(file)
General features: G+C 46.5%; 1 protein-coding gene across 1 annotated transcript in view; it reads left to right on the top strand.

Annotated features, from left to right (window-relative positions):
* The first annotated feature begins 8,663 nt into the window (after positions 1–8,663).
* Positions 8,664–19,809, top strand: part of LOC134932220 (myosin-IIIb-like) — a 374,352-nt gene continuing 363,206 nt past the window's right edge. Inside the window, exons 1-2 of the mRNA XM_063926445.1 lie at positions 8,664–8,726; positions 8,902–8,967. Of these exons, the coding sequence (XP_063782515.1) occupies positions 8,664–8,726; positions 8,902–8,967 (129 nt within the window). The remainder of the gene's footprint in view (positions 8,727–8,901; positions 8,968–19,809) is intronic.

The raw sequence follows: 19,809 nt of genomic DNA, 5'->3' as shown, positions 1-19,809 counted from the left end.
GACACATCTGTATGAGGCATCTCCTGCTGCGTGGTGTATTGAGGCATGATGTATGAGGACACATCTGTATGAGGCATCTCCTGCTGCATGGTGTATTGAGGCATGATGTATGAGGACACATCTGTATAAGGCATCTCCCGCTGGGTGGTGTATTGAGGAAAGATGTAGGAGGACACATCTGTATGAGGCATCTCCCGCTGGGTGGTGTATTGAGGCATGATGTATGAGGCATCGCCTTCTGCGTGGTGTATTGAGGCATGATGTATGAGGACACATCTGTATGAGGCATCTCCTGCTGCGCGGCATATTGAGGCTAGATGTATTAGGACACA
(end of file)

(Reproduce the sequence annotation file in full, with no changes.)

General features: G+C 46.5%; 1 protein-coding gene across 1 annotated transcript in view; it reads left to right on the top strand.

Annotated features, from left to right (window-relative positions):
* The first annotated feature begins 8,663 nt into the window (after positions 1–8,663).
* Positions 8,664–19,809, top strand: part of LOC134932220 (myosin-IIIb-like) — a 374,352-nt gene continuing 363,206 nt past the window's right edge. Inside the window, exons 1-2 of the mRNA XM_063926445.1 lie at positions 8,664–8,726; positions 8,902–8,967. Of these exons, the coding sequence (XP_063782515.1) occupies positions 8,664–8,726; positions 8,902–8,967 (129 nt within the window). The remainder of the gene's footprint in view (positions 8,727–8,901; positions 8,968–19,809) is intronic.

The raw sequence follows: 19,809 nt of genomic DNA, 5'->3' as shown, positions 1-19,809 counted from the left end.
GACACATCTGTATGAGGCATCTCCTGCTGCGTGGTGTATTGAGGCATGATGTATGAGGACACATCTGTATGAGGCATCTCCTGCTGCATGGTGTATTGAGGCATGATGTATGAGGACACATCTGTATAAGGCATCTCCCGCTGGGTGGTGTATTGAGGAAAGATGTAGGAGGACACATCTGTATGAGGCATCTCCCGCTGGGTGGTGTATTGAGGCATGATGTATGAGGCATCGCCTTCTGCGTGGTGTATTGAGGCATGATGTATGAGGACACATCTGTATGAGGCATCTCCTGCTGCGCGGCATATTGAGGCTAGATGTATTAGGACACA